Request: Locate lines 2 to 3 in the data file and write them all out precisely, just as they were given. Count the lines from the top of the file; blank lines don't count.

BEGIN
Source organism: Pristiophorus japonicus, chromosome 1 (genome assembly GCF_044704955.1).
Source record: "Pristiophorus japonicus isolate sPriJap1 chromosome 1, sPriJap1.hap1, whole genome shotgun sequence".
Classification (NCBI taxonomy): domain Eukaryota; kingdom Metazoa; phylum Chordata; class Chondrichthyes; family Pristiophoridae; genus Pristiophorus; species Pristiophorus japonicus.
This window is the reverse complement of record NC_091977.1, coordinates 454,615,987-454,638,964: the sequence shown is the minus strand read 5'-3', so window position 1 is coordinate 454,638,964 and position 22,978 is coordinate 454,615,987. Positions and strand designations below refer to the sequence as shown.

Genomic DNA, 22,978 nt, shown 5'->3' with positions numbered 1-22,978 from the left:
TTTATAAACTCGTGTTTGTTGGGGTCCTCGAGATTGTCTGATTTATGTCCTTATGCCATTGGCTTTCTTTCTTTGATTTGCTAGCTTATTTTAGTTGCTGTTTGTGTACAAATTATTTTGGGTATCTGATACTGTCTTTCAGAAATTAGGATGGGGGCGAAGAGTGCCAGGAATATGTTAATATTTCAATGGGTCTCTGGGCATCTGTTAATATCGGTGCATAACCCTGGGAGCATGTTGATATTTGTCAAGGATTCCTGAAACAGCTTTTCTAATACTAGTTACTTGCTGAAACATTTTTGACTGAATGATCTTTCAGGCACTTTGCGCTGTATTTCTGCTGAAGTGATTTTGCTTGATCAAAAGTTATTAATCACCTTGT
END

Source record: "Pristiophorus japonicus isolate sPriJap1 chromosome 1, sPriJap1.hap1, whole genome shotgun sequence".
Classification (NCBI taxonomy): domain Eukaryota; kingdom Metazoa; phylum Chordata; class Chondrichthyes; family Pristiophoridae; genus Pristiophorus; species Pristiophorus japonicus.